Now, many more climate hawks oppose fracking outright. Recent studies have indicated that the although it may have helped the U.S. reduce its carbon emissions, those gains were largely offset by increases in methane leaks from the fracking process. While methane doesn’t last as long in the atmosphere as carbon dioxide, it is much more effective at trapping heat in the atmosphere for short periods of time. (Because of this, the Obama administration is also starting to regulate methane leaks from fracking operations.)
Then the moderators turned to Sanders, who opposes not only fracking but also all nuclear-power generation. Nuclear generates 20 percent of U.S. electricity without emitting any greenhouse gases, so this policy strikes some climate-concerned folks as a little strange. (It makes much more sense as a holdover view from Sanders’s 60s-era activism.) Louis, the moderator, asked Sanders:
You’ve said that climate change is the greatest threat to our nation’s security. You’ve called for a nationwide ban on fracking. You’ve also called for phasing out all nuclear power in the U.S. But wouldn't those proposals drive the country back to coal and oil, and actually undermine your fight against global warming?
This is the most important question to ask about Sanders’s energy policy. He didn’t answer it directly, instead turning to the broad language of emergency: “We have a global crisis. Pope Francis reminded us that we are on a suicide course,” he said. Then he started talking about the need for infrastructure spending and the plight of coal workers in a transitioning economy. (A plight, it should be added, that is getting worse and that should be addressed by public policy.)
But Louis pressed him, asking how, “with less than 6 percent of all U.S. energy coming from solar, wind and geothermal, and 20 percent of U.S. power coming from nuclear,” he would keep carbon emissions from rising again.
And he relented, admitting, “Well, you don’t phase it out tomorrow. And you certainly don't phase nuclear out tomorrow.”
It wasn’t a wrong answer, but it sounded indistinguishable from the “incrementalism” he had lambasted in the same exchange.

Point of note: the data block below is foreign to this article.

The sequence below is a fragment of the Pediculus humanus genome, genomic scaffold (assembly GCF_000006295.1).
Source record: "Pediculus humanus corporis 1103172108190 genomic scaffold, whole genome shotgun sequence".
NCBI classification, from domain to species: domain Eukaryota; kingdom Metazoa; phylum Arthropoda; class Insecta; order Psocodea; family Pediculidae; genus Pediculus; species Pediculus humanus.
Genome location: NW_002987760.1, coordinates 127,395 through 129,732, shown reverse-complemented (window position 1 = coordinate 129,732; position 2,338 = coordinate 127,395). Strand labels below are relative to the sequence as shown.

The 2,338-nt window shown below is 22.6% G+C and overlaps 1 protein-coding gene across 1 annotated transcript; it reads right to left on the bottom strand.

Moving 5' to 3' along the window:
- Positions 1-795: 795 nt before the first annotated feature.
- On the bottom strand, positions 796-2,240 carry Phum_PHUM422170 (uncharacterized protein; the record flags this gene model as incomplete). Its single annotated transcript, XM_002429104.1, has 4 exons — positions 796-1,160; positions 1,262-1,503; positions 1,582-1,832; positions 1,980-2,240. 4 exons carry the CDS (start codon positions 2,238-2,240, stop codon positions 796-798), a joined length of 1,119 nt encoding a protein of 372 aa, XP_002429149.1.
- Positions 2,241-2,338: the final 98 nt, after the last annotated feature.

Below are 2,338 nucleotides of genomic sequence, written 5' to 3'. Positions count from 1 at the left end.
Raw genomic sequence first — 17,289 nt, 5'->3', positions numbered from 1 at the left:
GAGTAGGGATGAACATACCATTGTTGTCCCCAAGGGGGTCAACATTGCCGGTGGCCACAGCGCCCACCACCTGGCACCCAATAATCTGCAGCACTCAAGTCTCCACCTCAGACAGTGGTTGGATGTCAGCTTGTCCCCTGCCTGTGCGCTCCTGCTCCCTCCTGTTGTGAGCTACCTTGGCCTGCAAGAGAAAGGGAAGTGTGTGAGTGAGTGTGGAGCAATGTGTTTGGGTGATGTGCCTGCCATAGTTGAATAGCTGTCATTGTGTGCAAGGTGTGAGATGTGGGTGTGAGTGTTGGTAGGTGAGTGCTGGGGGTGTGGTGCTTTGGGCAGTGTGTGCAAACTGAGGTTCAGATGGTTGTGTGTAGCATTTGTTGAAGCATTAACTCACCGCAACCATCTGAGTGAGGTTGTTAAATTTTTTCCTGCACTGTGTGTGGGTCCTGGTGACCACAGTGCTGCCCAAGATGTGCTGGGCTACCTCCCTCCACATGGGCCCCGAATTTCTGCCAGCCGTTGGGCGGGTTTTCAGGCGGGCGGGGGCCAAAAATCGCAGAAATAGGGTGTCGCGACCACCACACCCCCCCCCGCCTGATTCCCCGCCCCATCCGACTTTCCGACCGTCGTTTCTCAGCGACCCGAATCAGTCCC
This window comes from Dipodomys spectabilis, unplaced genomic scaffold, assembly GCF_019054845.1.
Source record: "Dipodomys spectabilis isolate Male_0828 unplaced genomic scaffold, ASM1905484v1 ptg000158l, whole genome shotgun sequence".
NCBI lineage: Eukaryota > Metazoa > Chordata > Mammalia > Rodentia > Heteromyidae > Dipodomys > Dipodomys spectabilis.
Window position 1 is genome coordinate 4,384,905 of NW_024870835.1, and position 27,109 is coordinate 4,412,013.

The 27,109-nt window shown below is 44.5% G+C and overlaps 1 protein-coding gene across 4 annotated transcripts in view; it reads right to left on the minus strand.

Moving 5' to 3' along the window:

Throughout the back-and-forth on climate, Sanders compared global warming to warfare. The United States should respond to melting icecaps like it would respond to a foreign invasion, he said:
If we approach this, Errol, as if we were literally at a war—you know, in 1941, under Franklin Delano Roosevelt, we moved within three years, within three more years to rebuild our economy to defeat Nazism and Japanese imperialism. That is exactly the kind of approach we need right now.
The idea that climate change will require a mass economic mobilization on the level required by World War II is an increasingly popular idea among environmentalists. It’s been written about in these pages, and Al Gore has called for it as a way to end the global savings glut. It is also the opposite of the world’s current approach, which is effectively to divert investment from fossil fuels to clean energy. Seeing this idea enter mainstream Democratic rhetoric so forcefully bodes well for its chances.
Not that a mass mobilization—or a carbon tax—looks any likelier to happen in the short term. This may be the the only nuanced debate that American voters will hear this year over how to respond quickly to climate change. That’s because, while Democrats volley over how to respond to the problem, many leading Republicans straight-up don’t recognize the reality of global warming. Both Donald Trump and Ted Cruz deny that climate change is either real or human-caused, rejecting the consensus of NASA researchers, of 97 percent of all climate scientists, and of every major American scientific academy, including the American Medical Association. (Cruz’s claims here are especially bizarre.)
In most other developed countries in the West, the debate over climate change tends to happen between climate “hawks” and “doves”: those who think the economy must be restructured away from fossil fuels immediately, and those who think a slower transition is more feasible while remaining safe. Strangely, that’s not quite the debate that happens here yet, even within the Democratic party.
But it hardly matters. In the general election, one of these two candidates will call for a mix of policy solutions to address one of the gravest geopolitical threats this century. Their Republican opponent will likely say that the threat doesn’t exist.